Adding HVAC register - should be simple...but maybe it isn't.

Discussion in 'HVAC Heating & Cooling' started by J Blow, Dec 14, 2015.

  1. J Blow

    J Blow Member

    Sep 9, 2014
    South Dakota
    Seems like the more I read the more conflicting information I get.

    I think this is simple but just want to run it by someone. My basement was unfinished but had heating/cooling registers roughed in for the basement - in 3 spots. It should work perfectly fine as those 3 spots are 2 bedrooms and the family room. The only other room (besides utility room) is a bathroom. I think I need to add a register in there. I could probably get by without it as it's heavily insulated but probably not the smartest move.

    Above the bathroom, there's duct work coming from the plenum that feeds a walk in closet above in the master bedroom. It seems it's a perfect scenario where reducing a little flow wouldn't cause much problem. Can I simply splice into that lead and feed the bathroom? What about return air? Of course the bathroom does have a vent/fan, too. Seems it?

  2. Dana

    Dana In the trades

    Jan 14, 2009
    Duct systems need to be designed for the relative air flow needs for heating or cooling. The ACCA Manual-D duct design specifications work pretty well.

    There are a couple of problems with just hacking in to support the heating/cooling needs of basement zones. The heat gain/loss characteristics of above-grade rooms are quite different from those of a basement (even a walk out basement), so getting the temperatures to balance reasonably is impossible. Tweaked to perfection for one particular day's conditions, it can be a bit off the next day, and WAY off by the next month.

    Opening up the flow to a new room in the basement robs flow to the down-stream rooms of the above grade rooms, altering the temperature balance for all rooms, not just the down-stream rooms (like the walk-in closet.)

    All supply duct registers need a correspondingly high cross section of return path, whether ducts, door-cuts, jump ducts, etc to an appropriately sized return register. If you don't the resulting room-to-room pressure differences drives outdoor air infiltration skyward whenever the air handler is running, resulting in higher heating energy use in the winter, and an extreme drying effect on the indoor air due to that infiltration. A tight house with tight well designed duct systems will never need added humidity in most houses, and will stay at comfortable/healthy humidity levels just on the moisture delivered by cooking/bathing/breathing behavior of the occupants.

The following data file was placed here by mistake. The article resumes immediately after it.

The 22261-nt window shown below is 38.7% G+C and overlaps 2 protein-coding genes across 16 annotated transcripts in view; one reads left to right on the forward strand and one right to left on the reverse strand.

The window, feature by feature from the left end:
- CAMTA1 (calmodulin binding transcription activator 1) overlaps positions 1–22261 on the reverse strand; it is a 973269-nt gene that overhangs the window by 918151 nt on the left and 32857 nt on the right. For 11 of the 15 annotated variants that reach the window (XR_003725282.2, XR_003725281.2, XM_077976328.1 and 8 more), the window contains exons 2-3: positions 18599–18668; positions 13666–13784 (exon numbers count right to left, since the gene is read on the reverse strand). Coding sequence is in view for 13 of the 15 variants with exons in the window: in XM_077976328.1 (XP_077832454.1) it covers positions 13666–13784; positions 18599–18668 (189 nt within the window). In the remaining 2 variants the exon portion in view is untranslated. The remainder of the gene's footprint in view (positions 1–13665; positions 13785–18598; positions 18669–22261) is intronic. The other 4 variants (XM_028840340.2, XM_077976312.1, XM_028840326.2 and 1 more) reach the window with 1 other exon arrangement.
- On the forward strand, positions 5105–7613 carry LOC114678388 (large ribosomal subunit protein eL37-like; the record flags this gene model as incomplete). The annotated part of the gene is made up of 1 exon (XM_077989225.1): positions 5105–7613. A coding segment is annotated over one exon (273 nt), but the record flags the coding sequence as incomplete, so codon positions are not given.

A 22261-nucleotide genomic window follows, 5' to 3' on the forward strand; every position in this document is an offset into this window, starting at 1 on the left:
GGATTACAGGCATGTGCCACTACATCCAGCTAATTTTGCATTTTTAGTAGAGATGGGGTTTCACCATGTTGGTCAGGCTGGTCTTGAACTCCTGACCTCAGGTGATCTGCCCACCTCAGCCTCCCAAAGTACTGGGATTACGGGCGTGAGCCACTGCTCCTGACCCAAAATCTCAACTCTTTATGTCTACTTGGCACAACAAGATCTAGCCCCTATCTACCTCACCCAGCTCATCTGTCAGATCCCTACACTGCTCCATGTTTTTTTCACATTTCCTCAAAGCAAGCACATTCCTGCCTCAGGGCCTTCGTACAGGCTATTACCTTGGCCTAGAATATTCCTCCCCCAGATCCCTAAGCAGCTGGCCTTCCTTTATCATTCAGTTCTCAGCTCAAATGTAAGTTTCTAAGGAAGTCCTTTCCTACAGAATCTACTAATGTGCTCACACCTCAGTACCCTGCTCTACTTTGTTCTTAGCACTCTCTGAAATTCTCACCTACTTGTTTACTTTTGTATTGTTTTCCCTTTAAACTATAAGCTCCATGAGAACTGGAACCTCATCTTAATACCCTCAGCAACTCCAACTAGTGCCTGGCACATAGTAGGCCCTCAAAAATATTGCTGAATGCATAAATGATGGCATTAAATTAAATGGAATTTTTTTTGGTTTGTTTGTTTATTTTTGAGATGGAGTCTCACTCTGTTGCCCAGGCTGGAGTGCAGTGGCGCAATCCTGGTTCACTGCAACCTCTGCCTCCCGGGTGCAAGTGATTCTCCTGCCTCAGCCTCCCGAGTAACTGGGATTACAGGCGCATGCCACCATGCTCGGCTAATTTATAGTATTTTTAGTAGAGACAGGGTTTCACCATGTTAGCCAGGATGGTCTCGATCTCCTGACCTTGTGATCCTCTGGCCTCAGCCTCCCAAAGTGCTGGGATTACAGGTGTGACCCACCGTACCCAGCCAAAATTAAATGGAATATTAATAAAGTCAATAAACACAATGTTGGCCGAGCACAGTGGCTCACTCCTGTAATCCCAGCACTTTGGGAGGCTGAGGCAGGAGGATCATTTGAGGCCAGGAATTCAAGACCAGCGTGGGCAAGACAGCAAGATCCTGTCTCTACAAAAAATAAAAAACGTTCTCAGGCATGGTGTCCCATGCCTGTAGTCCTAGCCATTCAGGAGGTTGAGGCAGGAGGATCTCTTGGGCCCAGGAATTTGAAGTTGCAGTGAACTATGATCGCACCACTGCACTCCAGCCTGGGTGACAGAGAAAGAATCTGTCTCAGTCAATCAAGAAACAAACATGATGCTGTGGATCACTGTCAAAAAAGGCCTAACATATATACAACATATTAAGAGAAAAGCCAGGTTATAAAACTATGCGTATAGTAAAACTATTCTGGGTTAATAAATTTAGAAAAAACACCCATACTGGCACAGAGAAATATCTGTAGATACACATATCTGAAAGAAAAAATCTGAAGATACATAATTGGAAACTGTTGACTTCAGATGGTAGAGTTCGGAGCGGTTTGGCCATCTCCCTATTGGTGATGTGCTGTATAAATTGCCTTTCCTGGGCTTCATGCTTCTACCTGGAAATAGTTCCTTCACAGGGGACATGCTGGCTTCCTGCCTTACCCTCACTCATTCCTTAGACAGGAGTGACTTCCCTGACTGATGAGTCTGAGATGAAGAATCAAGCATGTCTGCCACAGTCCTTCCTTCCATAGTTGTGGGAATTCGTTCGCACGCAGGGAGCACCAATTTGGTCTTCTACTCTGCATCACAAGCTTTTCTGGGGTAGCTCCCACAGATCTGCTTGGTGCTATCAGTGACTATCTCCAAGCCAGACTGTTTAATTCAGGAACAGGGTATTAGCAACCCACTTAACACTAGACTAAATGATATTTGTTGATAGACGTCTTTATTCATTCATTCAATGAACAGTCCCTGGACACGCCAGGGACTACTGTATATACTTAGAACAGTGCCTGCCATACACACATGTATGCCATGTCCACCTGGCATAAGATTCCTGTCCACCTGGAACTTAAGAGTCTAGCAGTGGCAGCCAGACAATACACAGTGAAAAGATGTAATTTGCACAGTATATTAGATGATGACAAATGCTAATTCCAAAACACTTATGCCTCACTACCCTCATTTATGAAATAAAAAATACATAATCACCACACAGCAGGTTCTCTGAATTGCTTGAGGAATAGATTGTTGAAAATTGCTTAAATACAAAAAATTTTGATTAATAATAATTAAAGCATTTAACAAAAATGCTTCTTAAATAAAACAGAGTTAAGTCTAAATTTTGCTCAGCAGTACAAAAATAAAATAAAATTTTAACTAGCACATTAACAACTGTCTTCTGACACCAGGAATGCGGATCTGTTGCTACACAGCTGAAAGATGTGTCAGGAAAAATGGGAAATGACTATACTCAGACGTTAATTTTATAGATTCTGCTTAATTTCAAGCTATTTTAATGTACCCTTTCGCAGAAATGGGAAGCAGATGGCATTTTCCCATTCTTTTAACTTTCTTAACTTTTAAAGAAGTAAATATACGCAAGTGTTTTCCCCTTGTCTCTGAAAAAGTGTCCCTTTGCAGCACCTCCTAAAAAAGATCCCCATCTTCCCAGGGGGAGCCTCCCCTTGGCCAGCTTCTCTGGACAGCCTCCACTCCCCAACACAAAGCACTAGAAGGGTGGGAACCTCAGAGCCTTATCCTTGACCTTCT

Getting to the "right" solution for any heating/cooling problem starts with calculating the loads (Manual-J, or an I=B=R type calculation). The heating loads of basements tend to be pretty low, especially if insulated, and the cooling loads even lower. If there's a budget, it may make more sense to skip the cooling for the basement that it probably doesn't really need, and to run a small hydronic heating loop off the hot water heater than to start hacking on ducts and screwing with the balance of the whole system only to achieve a less-than-satisfactory result in the basement. With it's own heat source & system the basement can then run as it's own zone, with very reasonable room-to-room temperature balance & control.
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  4. jadnashua

    jadnashua Retired Defense Industry Engineer xxx

    Sep 2, 2004
    Retired Systems engineer for defense industry.
    New England
    Some of it would depend on how well the current system is designed.
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